Is translation a future proof career?

Hi Joanna!

Well done on such an informative site. It has been on my 'favourites' list for over a year now.

I have signed myself up for an online postgraduate translation course, which is something I have been wanting to do for years. However, I have been trying to research the job prospects for a German to English translator and finding it very hard to gauge if there is enough work to make a living wage. Also, I am wondering with the rapid pace and improvement in machine translation, is there a chance I might be obsolete after all my hard work and expense?!!

I know these are difficult questions to answer and it is really only your educated opinion as someone who is working in the industry,that I am after.

Many thanks,


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You've taken the right step!
by: Joanna

Hello Mary

Many thanks for your kind comments – glad the site is helpful. Please spread the word!

Congratulations on signing up for a postgraduate translation course, that’s certainly a very good first step to starting a career in German translation.

I believe the prospects are good for us freelancers. No reasonably sized German company will want to ignore its non-German speaking market, and most translation work is contracted out to freelancers. Although I suspect translation will never make me a millionaire, I do earn my living with German translation. There are benefits and drawbacks to working for yourself, but I enjoy organising my day myself, and knowing that I’m not dependent on a single source of income.

Machine translation is developing in leaps and bounds, but I don’t think serious translators feel particularly threatened. Machine translation has a role to play in providing an instant, gist translation – something a translator would probably not get asked to do anyway. But no client with a reputation to uphold would consider machine translation alone as a means of producing English material of an adequate quality. It may become increasingly accepted by translators as a part of the translation process (particularly with CAT tool), and could actually be a helpful tool.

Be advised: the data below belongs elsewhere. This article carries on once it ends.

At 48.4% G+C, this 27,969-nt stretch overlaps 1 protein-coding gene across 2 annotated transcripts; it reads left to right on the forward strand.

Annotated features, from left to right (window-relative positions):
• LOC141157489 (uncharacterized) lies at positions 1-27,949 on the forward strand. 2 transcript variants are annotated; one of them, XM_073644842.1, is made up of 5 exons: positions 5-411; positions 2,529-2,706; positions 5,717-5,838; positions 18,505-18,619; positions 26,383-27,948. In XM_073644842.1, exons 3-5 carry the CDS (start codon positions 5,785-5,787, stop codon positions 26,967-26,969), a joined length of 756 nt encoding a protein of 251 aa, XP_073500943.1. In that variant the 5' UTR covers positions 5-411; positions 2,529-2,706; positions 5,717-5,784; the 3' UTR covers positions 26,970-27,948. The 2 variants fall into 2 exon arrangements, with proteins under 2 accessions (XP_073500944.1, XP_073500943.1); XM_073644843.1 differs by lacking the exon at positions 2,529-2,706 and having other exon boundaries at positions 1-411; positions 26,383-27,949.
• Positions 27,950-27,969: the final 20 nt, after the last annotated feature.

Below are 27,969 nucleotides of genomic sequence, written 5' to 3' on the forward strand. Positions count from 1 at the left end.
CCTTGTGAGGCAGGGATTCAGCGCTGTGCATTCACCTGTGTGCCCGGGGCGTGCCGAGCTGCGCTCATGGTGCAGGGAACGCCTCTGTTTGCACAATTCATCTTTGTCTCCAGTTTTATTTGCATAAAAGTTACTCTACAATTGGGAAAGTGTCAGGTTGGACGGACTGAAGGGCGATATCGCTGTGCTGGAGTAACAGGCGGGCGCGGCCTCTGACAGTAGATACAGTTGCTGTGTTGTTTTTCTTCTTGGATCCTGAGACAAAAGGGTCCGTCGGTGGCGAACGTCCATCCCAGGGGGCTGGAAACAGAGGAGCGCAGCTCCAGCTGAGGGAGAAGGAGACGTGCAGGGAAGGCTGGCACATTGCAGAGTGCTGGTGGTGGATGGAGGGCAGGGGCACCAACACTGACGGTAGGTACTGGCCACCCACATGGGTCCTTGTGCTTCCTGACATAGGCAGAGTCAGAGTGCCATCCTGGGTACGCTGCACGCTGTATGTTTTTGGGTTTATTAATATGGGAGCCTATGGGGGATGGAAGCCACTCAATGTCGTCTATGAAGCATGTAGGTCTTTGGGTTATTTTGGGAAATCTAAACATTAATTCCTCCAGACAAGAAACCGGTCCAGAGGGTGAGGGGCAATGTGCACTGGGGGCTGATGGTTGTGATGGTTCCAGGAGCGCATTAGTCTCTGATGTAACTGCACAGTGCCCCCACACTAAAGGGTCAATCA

Regarding work, my advice is 1: specialise, 2: diversify, 3: keep qualifying.

As you are doing a postgraduate course, I presume you have a first degree and/or work experience. If you can combine professional experience with translation, that’s super – whatever the field. Science, law, technology, marketing, financial, education, medicine…. The more specialised the better, the more you can charge, the easier it is to make your mark, identify and win clients. The market is definitely dividing into non-specialist translators suffering from the downward pressure on prices, and specialists who are in demand, do great work and charge accordingly.

Diversify. Many translators offer translation and language-related services, such as teaching, editing, copywriting etc. This increases your potential income and gives you greater market presence. There’s a great new book out by German translator Nicole Adams called Diversification in the Language Industry: Success beyond translation
you might like to read on just this subject.

Keep qualifying. Attend industry events and do courses related to your specialisation. It makes you look serious and helps you stand out from the competition.

Above all, be encouraged! Best of luck, and you can always ask more questions if needed!


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German to English Translation

Joanna Scudamore-Trezek

I'm a German to English translator living and working in Vienna, Austria. I turn German texts into clear and accessible English, allowing clients to present their stories, ideas and information to a completely new audience. My business and marketing clients rely on me to get their message across clearly and effectively.  How can I help you today?

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